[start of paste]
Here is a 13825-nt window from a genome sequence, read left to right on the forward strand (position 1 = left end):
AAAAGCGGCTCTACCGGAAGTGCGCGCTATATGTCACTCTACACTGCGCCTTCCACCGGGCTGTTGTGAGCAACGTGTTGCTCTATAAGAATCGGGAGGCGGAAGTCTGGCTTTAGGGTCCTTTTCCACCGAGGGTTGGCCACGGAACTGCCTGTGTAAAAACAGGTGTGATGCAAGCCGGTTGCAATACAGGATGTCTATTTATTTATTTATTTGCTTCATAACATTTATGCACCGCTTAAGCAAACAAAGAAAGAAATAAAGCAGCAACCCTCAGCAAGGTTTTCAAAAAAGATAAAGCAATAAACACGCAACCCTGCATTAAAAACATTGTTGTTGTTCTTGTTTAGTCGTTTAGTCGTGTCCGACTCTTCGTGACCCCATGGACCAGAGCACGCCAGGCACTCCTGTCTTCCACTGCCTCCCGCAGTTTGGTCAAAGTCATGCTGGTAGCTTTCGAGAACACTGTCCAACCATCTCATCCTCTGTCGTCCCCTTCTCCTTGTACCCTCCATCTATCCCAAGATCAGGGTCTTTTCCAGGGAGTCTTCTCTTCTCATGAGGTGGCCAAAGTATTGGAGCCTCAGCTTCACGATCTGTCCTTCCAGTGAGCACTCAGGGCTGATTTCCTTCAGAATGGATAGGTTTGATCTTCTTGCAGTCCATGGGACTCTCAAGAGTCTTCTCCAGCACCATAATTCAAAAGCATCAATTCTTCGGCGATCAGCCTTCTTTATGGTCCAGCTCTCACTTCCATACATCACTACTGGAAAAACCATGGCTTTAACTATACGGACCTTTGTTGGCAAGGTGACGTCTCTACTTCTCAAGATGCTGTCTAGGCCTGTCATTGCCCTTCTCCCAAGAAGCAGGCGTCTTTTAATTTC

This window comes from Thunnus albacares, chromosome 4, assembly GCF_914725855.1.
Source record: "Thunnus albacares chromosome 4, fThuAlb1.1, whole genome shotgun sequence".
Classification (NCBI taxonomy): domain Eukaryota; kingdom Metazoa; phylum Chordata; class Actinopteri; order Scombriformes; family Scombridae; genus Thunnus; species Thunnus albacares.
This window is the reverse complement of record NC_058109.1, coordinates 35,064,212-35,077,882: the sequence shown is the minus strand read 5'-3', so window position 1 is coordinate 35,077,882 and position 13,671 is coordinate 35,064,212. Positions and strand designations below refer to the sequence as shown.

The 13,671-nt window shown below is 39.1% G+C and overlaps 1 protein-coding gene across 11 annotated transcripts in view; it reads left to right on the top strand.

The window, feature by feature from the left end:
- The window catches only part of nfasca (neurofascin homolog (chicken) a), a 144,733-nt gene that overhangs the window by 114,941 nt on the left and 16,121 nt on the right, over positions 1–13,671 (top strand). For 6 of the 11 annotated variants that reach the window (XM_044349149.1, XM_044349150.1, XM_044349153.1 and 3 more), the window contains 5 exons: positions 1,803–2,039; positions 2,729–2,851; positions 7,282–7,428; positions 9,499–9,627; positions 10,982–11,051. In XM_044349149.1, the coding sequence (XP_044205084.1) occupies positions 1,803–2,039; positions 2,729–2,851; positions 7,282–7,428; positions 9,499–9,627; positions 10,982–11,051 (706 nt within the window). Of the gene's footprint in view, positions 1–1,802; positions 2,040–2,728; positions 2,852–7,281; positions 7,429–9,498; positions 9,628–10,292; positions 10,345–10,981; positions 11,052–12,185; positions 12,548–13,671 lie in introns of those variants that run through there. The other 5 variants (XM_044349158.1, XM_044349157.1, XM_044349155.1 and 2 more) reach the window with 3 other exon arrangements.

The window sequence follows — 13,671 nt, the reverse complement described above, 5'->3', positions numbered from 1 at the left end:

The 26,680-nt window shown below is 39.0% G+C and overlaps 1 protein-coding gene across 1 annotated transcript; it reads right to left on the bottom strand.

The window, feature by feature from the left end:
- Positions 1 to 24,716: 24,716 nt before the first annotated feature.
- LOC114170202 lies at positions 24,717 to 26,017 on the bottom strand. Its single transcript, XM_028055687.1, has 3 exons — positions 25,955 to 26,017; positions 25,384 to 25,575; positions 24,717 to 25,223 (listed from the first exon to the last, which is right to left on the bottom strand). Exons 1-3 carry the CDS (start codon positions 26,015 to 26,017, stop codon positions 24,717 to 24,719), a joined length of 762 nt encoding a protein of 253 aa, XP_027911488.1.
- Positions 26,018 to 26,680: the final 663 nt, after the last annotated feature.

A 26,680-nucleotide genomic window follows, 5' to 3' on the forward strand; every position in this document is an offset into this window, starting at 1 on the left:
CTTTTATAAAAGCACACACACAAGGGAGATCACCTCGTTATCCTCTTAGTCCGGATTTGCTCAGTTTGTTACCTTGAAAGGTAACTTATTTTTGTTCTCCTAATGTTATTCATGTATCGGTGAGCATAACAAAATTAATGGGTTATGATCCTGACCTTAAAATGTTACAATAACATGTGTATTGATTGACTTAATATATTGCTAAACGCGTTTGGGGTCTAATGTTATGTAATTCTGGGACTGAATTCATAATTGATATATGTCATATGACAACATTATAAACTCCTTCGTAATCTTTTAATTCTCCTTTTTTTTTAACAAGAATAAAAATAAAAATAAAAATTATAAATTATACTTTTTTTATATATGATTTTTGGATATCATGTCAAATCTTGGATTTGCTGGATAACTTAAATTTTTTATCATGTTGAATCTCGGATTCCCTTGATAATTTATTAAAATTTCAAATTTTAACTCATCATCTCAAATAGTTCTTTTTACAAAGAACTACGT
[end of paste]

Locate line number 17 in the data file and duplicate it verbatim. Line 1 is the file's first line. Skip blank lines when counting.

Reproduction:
CTTTTATAAAAGCACACACACAAGGGAGATCACCTCGTTATCCTCTTAGTCCGGATTTGCTCAGTTTGTTACCTTGAAAGGTAACTTATTTTTGTTCTCCTAATGTTATTCATGTATCGGTGAGCATAACAAAATTAATGGGTTATGATCCTGACCTTAAAATGTTACAATAACATGTGTATTGATTGACTTAATATATTGCTAAACGCGTTTGGGGTCTAATGTTATGTAATTCTGGGACTGAATTCATAATTGATATATGTCATATGACAACATTATAAACTCCTTCGTAATCTTTTAATTCTCCTTTTTTTTTAACAAGAATAAAAATAAAAATAAAAATTATAAATTATACTTTTTTTATATATGATTTTTGGATATCATGTCAAATCTTGGATTTGCTGGATAACTTAAATTTTTTATCATGTTGAATCTCGGATTCCCTTGATAATTTATTAAAATTTCAAATTTTAACTCATCATCTCAAATAGTTCTTTTTACAAAGAACTACGT